Sleep is one of the most important basic functions of the body. It is so essential that our society is scheduled around fairly normal sleep patterns (do stuff during the day and sleep at night). In order to get the most out of our lives, we as humans, each with diverse sleeping habits, must conform to a standard sleep schedule. How is this done? By working with our circadian rhythms. In this video, Beau lets us all in on the techniques to hack your sleep habits so that you can get your rest and function at full capacity exactly when you need to!
📽️Watch to learn more!
What You Should Know About Your Circadian Rhythm
Your circadian rhythm aids in the regulation of your sleep and waking cycles. This rhythm is linked to your 24-hour biological clock, which is present in all living things. Outside variables like as light and dark, as well as other factors, impact your circadian rhythm. To keep you aware or lure you to sleep, your brain absorbs information from your environment and activates particular hormones, changes your body temperature, and controls your metabolism.
External influences or sleep problems may cause some people’s circadian rhythms to be disrupted. Maintaining healthy behaviors can assist you in responding more effectively to your body’s natural rhythm.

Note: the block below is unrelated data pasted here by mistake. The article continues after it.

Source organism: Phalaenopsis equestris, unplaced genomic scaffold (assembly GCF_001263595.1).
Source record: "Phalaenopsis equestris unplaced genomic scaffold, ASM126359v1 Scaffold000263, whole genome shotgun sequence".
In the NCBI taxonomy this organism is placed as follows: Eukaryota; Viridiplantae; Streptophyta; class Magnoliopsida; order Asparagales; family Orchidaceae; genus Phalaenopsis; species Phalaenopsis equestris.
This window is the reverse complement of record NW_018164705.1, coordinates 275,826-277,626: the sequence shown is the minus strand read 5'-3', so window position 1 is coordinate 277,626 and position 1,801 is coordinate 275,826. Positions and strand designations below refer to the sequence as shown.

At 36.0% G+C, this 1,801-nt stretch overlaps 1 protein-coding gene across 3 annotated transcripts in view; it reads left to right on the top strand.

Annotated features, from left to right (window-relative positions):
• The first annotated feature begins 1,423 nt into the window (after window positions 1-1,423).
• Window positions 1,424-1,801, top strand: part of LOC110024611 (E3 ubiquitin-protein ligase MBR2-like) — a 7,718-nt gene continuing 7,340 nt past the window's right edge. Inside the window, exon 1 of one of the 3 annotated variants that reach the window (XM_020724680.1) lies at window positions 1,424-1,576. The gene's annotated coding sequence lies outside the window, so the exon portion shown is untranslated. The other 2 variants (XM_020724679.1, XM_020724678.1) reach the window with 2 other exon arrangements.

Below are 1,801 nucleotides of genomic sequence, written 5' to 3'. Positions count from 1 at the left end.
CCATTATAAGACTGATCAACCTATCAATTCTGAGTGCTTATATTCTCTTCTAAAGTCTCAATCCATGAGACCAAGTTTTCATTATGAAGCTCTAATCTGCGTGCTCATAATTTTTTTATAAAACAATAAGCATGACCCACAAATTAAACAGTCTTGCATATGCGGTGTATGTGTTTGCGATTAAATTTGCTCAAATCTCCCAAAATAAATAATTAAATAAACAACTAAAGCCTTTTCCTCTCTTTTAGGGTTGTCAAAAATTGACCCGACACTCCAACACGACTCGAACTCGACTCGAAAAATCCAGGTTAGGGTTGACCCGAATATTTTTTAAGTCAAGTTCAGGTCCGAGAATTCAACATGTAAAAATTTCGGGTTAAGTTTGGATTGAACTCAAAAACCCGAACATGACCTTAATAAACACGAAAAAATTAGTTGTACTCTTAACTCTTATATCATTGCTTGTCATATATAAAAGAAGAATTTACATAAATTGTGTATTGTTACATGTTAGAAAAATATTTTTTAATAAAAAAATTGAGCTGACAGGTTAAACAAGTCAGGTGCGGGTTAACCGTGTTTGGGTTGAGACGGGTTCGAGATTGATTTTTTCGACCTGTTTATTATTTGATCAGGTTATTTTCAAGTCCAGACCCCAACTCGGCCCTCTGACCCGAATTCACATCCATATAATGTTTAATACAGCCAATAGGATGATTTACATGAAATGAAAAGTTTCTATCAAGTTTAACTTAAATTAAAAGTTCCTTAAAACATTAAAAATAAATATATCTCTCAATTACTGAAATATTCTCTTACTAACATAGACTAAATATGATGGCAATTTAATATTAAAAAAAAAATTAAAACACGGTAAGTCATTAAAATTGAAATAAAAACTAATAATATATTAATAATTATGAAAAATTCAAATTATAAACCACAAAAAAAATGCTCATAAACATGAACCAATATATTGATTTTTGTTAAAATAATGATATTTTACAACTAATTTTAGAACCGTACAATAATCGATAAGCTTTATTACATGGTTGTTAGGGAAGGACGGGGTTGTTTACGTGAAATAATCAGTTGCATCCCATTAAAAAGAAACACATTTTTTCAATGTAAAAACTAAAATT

What’s the deal?
The circadian rhythm of your body is made up of various components.
To begin, your brain’s cells react to light and dark. Your eyes detect changes in the surroundings and send messages to various cells telling them when it’s time to sleep or wake up.
These cells then transmit additional messages to other sections of the brain, causing various processes to be activated, making you sleepy or alert.
Hormones are involved in the process
Hormones such as melatonin and cortisol may rise or fall in response to your circadian cycle. Melatonin is a sleep-inducing hormone that your body produces more at night and inhibits during the day. Cortisol can increase alertness, and your body generates more of it first thing in the morning.
Your circadian rhythm also includes your body temperature and metabolism. When you sleep, your temperature dips, and when you’re up, it rises. Your metabolism also functions at different speeds throughout the day.
Your circadian rhythm may be influenced by a variety of other variables. Depending on your work hours, physical activity, and other habits or lifestyle choices, your rhythm may change.
Another aspect that affects your circadian rhythm is your age. Circadian rhythms affect infants, teenagers, and adults in distinct ways.
- Cicadian Rhythm https://www.sleepfoundation.org/circadian-rhythm